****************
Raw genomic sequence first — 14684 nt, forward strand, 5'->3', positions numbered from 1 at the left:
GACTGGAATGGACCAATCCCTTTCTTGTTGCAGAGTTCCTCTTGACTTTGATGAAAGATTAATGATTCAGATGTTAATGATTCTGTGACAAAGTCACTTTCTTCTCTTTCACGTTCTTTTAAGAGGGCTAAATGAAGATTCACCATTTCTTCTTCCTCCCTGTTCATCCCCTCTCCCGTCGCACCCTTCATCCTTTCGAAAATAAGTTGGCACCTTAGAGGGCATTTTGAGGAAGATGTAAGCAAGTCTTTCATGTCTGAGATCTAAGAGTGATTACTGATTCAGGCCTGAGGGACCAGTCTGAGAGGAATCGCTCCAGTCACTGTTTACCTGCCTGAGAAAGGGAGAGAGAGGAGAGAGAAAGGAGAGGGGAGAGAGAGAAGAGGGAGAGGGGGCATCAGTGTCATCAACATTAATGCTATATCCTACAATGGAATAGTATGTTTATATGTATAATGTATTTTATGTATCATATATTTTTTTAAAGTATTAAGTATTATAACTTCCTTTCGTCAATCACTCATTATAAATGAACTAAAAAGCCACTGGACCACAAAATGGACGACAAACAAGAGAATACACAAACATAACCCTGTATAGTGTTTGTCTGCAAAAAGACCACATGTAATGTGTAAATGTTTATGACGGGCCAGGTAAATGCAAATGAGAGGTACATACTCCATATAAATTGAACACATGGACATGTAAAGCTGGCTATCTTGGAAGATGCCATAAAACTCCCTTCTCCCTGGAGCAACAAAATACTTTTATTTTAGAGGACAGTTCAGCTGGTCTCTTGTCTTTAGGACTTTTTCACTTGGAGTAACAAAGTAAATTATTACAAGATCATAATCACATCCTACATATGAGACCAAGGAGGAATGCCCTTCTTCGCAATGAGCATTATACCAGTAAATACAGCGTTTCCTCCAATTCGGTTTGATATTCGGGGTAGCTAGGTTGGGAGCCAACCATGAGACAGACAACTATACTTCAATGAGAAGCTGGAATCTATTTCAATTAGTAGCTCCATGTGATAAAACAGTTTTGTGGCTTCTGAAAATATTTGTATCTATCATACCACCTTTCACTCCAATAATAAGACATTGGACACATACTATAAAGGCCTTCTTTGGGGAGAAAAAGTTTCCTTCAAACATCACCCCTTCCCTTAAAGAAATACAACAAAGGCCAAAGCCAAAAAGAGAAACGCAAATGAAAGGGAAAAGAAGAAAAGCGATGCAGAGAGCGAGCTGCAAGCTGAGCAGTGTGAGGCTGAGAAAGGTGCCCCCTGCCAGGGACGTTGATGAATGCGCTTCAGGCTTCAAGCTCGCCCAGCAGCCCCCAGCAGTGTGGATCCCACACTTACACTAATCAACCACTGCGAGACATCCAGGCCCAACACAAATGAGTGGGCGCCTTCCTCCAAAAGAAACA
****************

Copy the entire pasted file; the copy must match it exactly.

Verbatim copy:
Raw genomic sequence first — 14684 nt, forward strand, 5'->3', positions numbered from 1 at the left:
GACTGGAATGGACCAATCCCTTTCTTGTTGCAGAGTTCCTCTTGACTTTGATGAAAGATTAATGATTCAGATGTTAATGATTCTGTGACAAAGTCACTTTCTTCTCTTTCACGTTCTTTTAAGAGGGCTAAATGAAGATTCACCATTTCTTCTTCCTCCCTGTTCATCCCCTCTCCCGTCGCACCCTTCATCCTTTCGAAAATAAGTTGGCACCTTAGAGGGCATTTTGAGGAAGATGTAAGCAAGTCTTTCATGTCTGAGATCTAAGAGTGATTACTGATTCAGGCCTGAGGGACCAGTCTGAGAGGAATCGCTCCAGTCACTGTTTACCTGCCTGAGAAAGGGAGAGAGAGGAGAGAGAAAGGAGAGGGGAGAGAGAGAAGAGGGAGAGGGGGCATCAGTGTCATCAACATTAATGCTATATCCTACAATGGAATAGTATGTTTATATGTATAATGTATTTTATGTATCATATATTTTTTTAAAGTATTAAGTATTATAACTTCCTTTCGTCAATCACTCATTATAAATGAACTAAAAAGCCACTGGACCACAAAATGGACGACAAACAAGAGAATACACAAACATAACCCTGTATAGTGTTTGTCTGCAAAAAGACCACATGTAATGTGTAAATGTTTATGACGGGCCAGGTAAATGCAAATGAGAGGTACATACTCCATATAAATTGAACACATGGACATGTAAAGCTGGCTATCTTGGAAGATGCCATAAAACTCCCTTCTCCCTGGAGCAACAAAATACTTTTATTTTAGAGGACAGTTCAGCTGGTCTCTTGTCTTTAGGACTTTTTCACTTGGAGTAACAAAGTAAATTATTACAAGATCATAATCACATCCTACATATGAGACCAAGGAGGAATGCCCTTCTTCGCAATGAGCATTATACCAGTAAATACAGCGTTTCCTCCAATTCGGTTTGATATTCGGGGTAGCTAGGTTGGGAGCCAACCATGAGACAGACAACTATACTTCAATGAGAAGCTGGAATCTATTTCAATTAGTAGCTCCATGTGATAAAACAGTTTTGTGGCTTCTGAAAATATTTGTATCTATCATACCACCTTTCACTCCAATAATAAGACATTGGACACATACTATAAAGGCCTTCTTTGGGGAGAAAAAGTTTCCTTCAAACATCACCCCTTCCCTTAAAGAAATACAACAAAGGCCAAAGCCAAAAAGAGAAACGCAAATGAAAGGGAAAAGAAGAAAAGCGATGCAGAGAGCGAGCTGCAAGCTGAGCAGTGTGAGGCTGAGAAAGGTGCCCCCTGCCAGGGACGTTGATGAATGCGCTTCAGGCTTCAAGCTCGCCCAGCAGCCCCCAGCAGTGTGGATCCCACACTTACACTAATCAACCACTGCGAGACATCCAGGCCCAACACAAATGAGTGGGCGCCTTCCTCCAAAAGAAACA